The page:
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Publication numberUS20090153345 A1
Publication typeApplication
Application numberUS 12/329,793
Publication dateJun 18, 2009
Filing dateDec 8, 2008
Priority dateJun 8, 2006
Also published asCA2654618A1, CN1888334A, CN1888334B, EP2029821A2, EP2029821A4, US8094039, WO2007141629A2, WO2007141629A3
Publication number12329793, 329793, US 2009/0153345 A1, US 2009/153345 A1, US 20090153345 A1, US 20090153345A1, US 2009153345 A1, US 2009153345A1, US-A1-20090153345, US-A1-2009153345, US2009/0153345A1, US2009/153345A1, US20090153345 A1, US20090153345A1, US2009153345 A1, US2009153345A1
InventorsChen WEIGEN
Original AssigneeWeigen Chen
Export CitationBiBTeX, EndNote, RefMan
External Links: USPTO, USPTO Assignment, Espacenet
Application solution of infrared communication in automatic sensing sanitary wares
US 20090153345 A1
Abstract
An application solution using infrared communication in automatic sensing for use in bathroom sanitary wares. A main circuit board emits an infrared pulse signal on one side to detect a user. After a user is detected, the main circuit board produces a group of pulse collated code opening valve signals to drive another infrared emitting diode to send this collated code. The infrared receiving diode on the slave board receives this collated code, transforms it into a pulse signal and then transmits it to the chip for procession. If the collated codes agree with each other, the solenoid valve can be controlled to open or close the valve. At the same time, the collated code is returned to the main circuit board, which consequently stops emitting the collated code signal for opening the valve.
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Claims(14)
1. A method of infrared communication in automatic sensing sanitary wares, the method comprising the steps of:
communicating between a main circuit board and a slave circuit board;
emitting infrared signals to detect a user by the main circuit board;
detecting a user from the emitted infrared signals;
emitting a collated code to the slave circuit board if the main circuit board detects a user;
receiving the collated code by the slave circuit board;
comparing the received collated code to a stored collated code on the slave circuit board;
enabling a sanitary ware through the slave circuit board if the received collated code from the main circuit board matches the stored collated code on the slave circuit board.
2. The method of claim 1, wherein the communication between the main circuit board and the slave circuit board is wireless.
3. The method of claim 1, further comprising the step of emitting the received collated code back to the main circuit board.
4. The method of claim 3, further comprising the step of continuing to emit the collated code to the slave circuit board if the received collated code to the main circuit board is not the same as the emitted collated code.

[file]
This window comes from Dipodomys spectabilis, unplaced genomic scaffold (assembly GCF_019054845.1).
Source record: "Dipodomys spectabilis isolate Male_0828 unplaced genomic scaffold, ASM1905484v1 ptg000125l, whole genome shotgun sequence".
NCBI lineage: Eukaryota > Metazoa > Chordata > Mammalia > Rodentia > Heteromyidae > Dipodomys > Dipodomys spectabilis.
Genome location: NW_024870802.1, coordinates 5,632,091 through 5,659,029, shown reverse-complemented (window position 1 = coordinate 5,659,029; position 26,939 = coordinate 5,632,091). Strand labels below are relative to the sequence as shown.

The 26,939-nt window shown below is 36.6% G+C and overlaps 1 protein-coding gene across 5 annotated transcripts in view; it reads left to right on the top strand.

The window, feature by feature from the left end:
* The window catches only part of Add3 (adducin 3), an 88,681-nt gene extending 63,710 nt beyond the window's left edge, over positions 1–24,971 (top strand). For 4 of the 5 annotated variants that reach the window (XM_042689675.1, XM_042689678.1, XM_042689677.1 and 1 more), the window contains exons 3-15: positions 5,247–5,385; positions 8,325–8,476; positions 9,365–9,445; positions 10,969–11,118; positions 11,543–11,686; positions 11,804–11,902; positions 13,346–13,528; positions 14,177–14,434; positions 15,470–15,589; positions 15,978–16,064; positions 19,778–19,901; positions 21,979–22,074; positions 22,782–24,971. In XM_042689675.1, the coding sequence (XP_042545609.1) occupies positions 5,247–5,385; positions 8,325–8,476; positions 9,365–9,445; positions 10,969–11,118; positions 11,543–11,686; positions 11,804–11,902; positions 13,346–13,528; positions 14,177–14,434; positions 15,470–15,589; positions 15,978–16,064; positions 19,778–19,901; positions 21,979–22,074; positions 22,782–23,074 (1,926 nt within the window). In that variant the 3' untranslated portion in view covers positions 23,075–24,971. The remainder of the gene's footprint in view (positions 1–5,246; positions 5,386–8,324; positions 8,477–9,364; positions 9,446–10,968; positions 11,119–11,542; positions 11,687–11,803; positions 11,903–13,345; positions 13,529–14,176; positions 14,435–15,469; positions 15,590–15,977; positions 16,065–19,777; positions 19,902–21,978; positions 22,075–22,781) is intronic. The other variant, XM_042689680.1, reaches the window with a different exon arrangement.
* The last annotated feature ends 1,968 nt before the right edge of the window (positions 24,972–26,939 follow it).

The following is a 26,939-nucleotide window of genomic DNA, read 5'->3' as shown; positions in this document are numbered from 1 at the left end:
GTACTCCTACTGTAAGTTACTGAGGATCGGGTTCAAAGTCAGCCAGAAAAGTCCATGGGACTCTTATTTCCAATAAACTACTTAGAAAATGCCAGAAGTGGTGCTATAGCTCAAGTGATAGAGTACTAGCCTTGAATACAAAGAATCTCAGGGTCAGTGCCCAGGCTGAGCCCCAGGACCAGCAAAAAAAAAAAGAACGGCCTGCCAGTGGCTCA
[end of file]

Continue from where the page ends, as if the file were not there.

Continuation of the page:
5. The method of claim 3, further comprising the step of stop emitting the collated code to the slave circuit board if the received collated code to the main circuit board is the same as the emitted collated code.
6. The method of claim 1, wherein the collated code exchanged between the main circuit board and slave circuit board can be set through a setting process.
7. The method of claim 6, wherein the collated code further comprises a start bit, a data bit and a stop bit.
8. An automatic sensing apparatus comprising:
a main circuit board;
a slave circuit board;
an infrared signal emitter to detect a user by the main circuit board;
a collated code emitter to emit to the slave circuit board from the main circuit board if the main circuit board detects a user;
a receiver to receive the collated code by the slave circuit board;
a sanitary ware actuator enabled through the slave circuit board if the received collated code from the main circuit board matches a stored collated code on the slave circuit board.
9. The apparatus of claim 8, wherein the collated code emitter is a wireless emitter.
10. The apparatus of claim 8, further comprising a return collated code emitter to emit the received collated code from the slave circuit board back to the main circuit board.
11. The apparatus of claim 10, wherein the collated code emitter continues to emit the collated code to the slave circuit board if the received collated code to the main circuit board is not the same as the emitted collated code.
12. The method of claim 10, wherein the main circuit board stops emitting the collated code to the slave circuit board if the received collated code to the main circuit board is the same as the emitted collated code.
13. The method of claim 8, wherein the collated code exchanged between the main circuit board and slave circuit board is set through a setting process.
14. The method of claim 8, wherein the collated code further comprises a start bit, a data bit and a stop bit.
Description